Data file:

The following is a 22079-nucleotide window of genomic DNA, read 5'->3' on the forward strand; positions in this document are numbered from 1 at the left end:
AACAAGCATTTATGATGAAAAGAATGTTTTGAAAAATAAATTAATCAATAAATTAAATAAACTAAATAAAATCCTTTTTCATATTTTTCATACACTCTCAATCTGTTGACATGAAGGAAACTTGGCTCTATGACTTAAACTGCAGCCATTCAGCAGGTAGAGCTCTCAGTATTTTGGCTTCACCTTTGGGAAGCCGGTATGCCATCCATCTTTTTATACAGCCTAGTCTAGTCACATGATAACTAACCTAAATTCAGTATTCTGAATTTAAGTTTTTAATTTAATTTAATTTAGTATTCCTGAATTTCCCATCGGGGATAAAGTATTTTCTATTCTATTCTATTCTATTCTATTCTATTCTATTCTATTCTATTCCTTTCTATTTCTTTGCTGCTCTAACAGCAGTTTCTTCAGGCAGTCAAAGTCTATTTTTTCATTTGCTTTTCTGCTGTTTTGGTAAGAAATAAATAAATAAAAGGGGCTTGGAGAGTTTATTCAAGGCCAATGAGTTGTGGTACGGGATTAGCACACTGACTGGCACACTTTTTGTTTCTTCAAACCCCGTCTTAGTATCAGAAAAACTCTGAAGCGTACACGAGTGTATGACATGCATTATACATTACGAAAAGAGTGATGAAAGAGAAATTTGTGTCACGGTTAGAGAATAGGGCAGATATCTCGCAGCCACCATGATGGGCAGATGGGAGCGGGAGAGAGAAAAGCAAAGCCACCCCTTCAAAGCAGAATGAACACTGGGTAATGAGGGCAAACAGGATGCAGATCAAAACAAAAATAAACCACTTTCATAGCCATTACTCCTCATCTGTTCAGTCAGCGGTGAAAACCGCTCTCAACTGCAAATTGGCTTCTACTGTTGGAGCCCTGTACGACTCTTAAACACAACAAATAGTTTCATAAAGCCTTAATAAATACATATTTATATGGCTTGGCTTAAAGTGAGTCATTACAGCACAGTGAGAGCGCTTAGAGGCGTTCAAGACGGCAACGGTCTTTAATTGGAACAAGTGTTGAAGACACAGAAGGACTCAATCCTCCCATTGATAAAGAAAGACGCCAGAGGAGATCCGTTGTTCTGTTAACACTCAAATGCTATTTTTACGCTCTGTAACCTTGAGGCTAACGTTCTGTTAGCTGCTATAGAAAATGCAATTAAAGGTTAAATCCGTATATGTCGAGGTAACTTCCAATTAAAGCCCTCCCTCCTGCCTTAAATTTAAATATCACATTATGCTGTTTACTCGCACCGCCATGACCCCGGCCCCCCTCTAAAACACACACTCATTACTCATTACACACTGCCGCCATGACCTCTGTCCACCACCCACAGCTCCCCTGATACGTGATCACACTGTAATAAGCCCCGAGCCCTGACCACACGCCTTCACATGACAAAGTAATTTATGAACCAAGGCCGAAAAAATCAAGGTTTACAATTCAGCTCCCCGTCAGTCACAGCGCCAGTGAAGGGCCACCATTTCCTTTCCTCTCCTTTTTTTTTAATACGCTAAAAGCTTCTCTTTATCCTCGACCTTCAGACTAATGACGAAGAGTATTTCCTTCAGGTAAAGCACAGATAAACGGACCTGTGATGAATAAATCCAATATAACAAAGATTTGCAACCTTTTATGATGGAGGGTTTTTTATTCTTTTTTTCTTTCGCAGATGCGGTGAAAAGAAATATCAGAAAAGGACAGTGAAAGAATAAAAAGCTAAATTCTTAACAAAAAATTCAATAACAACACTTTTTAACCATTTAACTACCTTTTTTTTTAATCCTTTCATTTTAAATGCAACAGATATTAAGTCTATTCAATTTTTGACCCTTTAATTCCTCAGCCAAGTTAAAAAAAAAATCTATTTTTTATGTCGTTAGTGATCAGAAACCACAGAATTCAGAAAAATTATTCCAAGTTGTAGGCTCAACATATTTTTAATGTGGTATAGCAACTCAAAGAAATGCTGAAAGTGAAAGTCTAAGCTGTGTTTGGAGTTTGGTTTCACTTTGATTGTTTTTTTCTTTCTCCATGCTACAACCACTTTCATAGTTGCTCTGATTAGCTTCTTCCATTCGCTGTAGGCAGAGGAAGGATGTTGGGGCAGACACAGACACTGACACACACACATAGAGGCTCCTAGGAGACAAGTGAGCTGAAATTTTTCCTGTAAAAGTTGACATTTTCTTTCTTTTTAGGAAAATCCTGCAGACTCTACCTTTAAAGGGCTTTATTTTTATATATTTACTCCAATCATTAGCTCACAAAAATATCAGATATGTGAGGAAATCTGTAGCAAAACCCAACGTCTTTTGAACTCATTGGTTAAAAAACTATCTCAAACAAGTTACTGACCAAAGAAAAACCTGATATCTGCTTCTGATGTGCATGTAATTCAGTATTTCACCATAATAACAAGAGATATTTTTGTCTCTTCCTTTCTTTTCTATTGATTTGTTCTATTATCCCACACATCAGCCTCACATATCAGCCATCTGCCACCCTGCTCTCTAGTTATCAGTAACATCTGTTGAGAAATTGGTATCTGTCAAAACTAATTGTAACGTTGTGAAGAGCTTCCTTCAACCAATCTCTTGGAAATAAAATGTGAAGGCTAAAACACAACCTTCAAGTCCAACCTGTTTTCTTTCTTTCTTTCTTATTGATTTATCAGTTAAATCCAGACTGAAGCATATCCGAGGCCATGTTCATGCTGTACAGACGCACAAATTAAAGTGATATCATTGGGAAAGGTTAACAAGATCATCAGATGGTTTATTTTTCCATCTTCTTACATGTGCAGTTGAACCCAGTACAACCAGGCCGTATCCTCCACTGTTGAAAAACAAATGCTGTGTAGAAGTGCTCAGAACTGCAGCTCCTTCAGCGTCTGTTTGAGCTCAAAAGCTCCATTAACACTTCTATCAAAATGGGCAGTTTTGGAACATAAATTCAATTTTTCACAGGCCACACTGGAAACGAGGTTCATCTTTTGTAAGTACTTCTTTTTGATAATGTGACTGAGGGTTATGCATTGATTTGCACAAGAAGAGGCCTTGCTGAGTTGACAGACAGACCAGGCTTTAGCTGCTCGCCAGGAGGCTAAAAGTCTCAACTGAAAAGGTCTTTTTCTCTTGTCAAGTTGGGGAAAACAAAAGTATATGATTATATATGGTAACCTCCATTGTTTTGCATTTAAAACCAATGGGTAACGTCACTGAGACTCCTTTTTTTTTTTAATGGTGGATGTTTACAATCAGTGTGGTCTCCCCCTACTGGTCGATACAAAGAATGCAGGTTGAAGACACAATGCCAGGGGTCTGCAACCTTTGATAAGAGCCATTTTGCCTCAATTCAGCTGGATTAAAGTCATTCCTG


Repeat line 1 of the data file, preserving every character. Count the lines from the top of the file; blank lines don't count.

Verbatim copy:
The following is a 22079-nucleotide window of genomic DNA, read 5'->3' on the forward strand; positions in this document are numbered from 1 at the left end: